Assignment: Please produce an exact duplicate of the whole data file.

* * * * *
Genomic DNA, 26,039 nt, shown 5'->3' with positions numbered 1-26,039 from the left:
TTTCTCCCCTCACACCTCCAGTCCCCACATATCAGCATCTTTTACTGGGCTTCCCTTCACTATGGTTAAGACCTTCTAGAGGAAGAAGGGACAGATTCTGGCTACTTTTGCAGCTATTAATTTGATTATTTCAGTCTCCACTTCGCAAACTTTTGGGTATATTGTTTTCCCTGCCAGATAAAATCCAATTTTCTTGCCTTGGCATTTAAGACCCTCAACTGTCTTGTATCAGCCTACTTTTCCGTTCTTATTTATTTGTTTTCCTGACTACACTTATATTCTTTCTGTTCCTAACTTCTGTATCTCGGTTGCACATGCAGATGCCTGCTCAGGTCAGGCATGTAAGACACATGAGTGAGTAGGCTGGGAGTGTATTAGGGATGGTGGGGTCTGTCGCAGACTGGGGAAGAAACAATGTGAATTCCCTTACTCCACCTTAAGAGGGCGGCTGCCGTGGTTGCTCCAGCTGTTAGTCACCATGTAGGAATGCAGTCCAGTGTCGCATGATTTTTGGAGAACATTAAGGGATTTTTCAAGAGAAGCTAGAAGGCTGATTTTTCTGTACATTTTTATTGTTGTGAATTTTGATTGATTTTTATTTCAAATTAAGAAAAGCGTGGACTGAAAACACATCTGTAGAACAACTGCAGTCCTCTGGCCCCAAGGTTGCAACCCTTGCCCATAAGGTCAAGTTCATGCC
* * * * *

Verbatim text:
Genomic DNA, 26,039 nt, shown 5'->3' with positions numbered 1-26,039 from the left:
TTTCTCCCCTCACACCTCCAGTCCCCACATATCAGCATCTTTTACTGGGCTTCCCTTCACTATGGTTAAGACCTTCTAGAGGAAGAAGGGACAGATTCTGGCTACTTTTGCAGCTATTAATTTGATTATTTCAGTCTCCACTTCGCAAACTTTTGGGTATATTGTTTTCCCTGCCAGATAAAATCCAATTTTCTTGCCTTGGCATTTAAGACCCTCAACTGTCTTGTATCAGCCTACTTTTCCGTTCTTATTTATTTGTTTTCCTGACTACACTTATATTCTTTCTGTTCCTAACTTCTGTATCTCGGTTGCACATGCAGATGCCTGCTCAGGTCAGGCATGTAAGACACATGAGTGAGTAGGCTGGGAGTGTATTAGGGATGGTGGGGTCTGTCGCAGACTGGGGAAGAAACAATGTGAATTCCCTTACTCCACCTTAAGAGGGCGGCTGCCGTGGTTGCTCCAGCTGTTAGTCACCATGTAGGAATGCAGTCCAGTGTCGCATGATTTTTGGAGAACATTAAGGGATTTTTCAAGAGAAGCTAGAAGGCTGATTTTTCTGTACATTTTTATTGTTGTGAATTTTGATTGATTTTTATTTCAAATTAAGAAAAGCGTGGACTGAAAACACATCTGTAGAACAACTGCAGTCCTCTGGCCCCAAGGTTGCAACCCTTGCCCATAAGGTCAAGTTCATGCC